There are many advantages to upskilling your workforce. By investing in training, employers can bridge critical skills gaps while retaining employees, and enhance access to further education for promising yet financially constrained students. In an effort to support skills development and job creation, SARS also offers ‘study’ incentives or tax breaks to businesses wanting to upskill their employees.
South African taxation laws requires all businesses who are registered with SARS for employees’ tax purposes to also be registered with SARS for skills development, irrespective of whether they are excluded from paying the levy. (Source)
In this article, we’ll explain the various tax incentives available to employers and what they mean for employees.
General deduction on employees’ educational costs
Employers generally qualify to deduct bursaries provided to employees and other training costs in terms of the general tax deduction formula. This applies in the year of assessment in which the employer actually incurs the costs.
For learnership agreements and apprenticeships registered with Sector Education and Training Authority (‘registered learnership agreements’), there are two types of deductions allowable.
Annual Allowance: The employer is entitled to R30,000 for every full 12 months of assessment in which a learner is party to a registered learnership agreement.
Completion Allowance: On successful completion of the registered learnership agreement, the employer receives a completion allowance, which is in addition to the annual allowance and any other deductions.
The completion allowance amount depends on the period of the registered learnership agreement. If less than 24 months, the completion allowance amounts to R30 000. If the period exceeds 24 months, the completion allowance amounts to R30 000 for every consecutive 12 month-period falling within the learnership agreement. The R30 000 used in both cases increases by R20 000 if the learner has a “disability”.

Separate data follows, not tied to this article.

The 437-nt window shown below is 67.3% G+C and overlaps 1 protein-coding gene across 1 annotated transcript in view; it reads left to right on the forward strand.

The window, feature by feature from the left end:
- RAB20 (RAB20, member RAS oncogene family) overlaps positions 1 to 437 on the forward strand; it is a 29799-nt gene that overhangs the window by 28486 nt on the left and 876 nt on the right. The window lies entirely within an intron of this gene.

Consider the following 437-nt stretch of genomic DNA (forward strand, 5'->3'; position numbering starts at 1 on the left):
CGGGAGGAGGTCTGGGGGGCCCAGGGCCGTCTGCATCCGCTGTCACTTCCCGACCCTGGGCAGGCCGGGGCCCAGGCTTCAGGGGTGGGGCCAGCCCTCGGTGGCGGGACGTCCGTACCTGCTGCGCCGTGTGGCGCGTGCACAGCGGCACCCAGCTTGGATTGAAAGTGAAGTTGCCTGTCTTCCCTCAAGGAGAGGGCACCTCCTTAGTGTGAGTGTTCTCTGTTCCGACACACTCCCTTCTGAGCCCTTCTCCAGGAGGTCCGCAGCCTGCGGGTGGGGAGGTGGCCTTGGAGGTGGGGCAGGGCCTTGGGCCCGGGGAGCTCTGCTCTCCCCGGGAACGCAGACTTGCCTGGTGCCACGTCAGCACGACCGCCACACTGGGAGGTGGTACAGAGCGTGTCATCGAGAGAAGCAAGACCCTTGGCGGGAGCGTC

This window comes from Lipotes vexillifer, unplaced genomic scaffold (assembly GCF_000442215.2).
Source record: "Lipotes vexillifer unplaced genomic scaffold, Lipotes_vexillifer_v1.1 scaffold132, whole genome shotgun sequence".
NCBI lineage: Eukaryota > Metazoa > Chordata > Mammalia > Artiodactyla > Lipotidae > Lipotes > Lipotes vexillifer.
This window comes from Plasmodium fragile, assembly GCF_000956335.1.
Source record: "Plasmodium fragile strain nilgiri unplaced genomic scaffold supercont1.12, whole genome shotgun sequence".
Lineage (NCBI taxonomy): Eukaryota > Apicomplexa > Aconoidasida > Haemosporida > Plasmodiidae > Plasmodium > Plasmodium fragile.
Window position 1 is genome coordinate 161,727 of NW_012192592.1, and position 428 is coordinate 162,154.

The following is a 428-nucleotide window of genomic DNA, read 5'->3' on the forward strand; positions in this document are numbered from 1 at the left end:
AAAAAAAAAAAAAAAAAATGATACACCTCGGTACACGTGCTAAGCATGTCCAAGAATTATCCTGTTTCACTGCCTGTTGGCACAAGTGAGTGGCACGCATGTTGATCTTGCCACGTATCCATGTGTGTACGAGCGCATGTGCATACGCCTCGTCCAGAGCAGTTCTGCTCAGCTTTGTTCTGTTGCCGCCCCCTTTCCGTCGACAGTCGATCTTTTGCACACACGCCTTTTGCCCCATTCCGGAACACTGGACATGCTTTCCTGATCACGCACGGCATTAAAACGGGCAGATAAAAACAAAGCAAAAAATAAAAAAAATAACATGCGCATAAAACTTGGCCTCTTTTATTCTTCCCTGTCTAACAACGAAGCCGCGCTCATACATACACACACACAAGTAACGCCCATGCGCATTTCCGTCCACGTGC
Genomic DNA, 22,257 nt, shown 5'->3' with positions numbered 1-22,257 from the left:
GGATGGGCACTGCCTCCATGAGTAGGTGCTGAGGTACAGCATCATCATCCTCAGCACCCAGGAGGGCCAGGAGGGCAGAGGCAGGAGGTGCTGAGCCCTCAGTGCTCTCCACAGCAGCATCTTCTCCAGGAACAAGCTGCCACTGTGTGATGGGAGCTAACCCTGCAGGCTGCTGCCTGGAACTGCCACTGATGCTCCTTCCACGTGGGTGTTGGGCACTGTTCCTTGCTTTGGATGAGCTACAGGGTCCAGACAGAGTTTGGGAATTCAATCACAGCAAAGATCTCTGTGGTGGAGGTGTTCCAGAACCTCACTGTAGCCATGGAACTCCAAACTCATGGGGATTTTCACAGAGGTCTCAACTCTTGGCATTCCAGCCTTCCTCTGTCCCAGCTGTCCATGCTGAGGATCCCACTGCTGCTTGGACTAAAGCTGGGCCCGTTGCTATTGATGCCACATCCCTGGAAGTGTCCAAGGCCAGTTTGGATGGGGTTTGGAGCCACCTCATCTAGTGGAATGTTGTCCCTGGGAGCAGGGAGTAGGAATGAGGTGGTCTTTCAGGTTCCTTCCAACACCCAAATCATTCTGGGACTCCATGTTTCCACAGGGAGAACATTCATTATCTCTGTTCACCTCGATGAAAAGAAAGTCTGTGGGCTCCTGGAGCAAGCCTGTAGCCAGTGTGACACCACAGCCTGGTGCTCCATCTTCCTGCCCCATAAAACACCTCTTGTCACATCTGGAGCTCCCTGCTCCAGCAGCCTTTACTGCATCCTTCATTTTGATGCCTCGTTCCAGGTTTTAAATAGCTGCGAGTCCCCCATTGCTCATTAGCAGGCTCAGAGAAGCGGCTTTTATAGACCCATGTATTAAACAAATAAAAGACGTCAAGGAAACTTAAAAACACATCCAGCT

Scholarships and bursaries, and loan funding
Another way of providing study assistance to employees is by reimbursing an employee’s study debts after successful completion, or by granting no-interest or low-interest loans to employees.
A reward or reimbursement to an employee after successful completion of a course or qualification should be included in the employee’s gross income and does not qualify for the bursary exemption. This also applies to loans waived on successful completion of an employee’s studies.
The important thing to remember is that your staff members are your biggest asset. And the best way to ensure a highly productive, highly motivated workforce is firstly, by hiring the right people, and secondly, by upskilling those people. Even more importantly, upskilling contributes to the greater need for education and skills development opportunities in our country.
For this reason, companies are encouraged to invest in their employees by providing and supporting training interventions, and are incentivised for doing so.
For more advice on this and other tax regulations, and how they can be implemented within your HR function, get in touch with one of our highly trained consultants.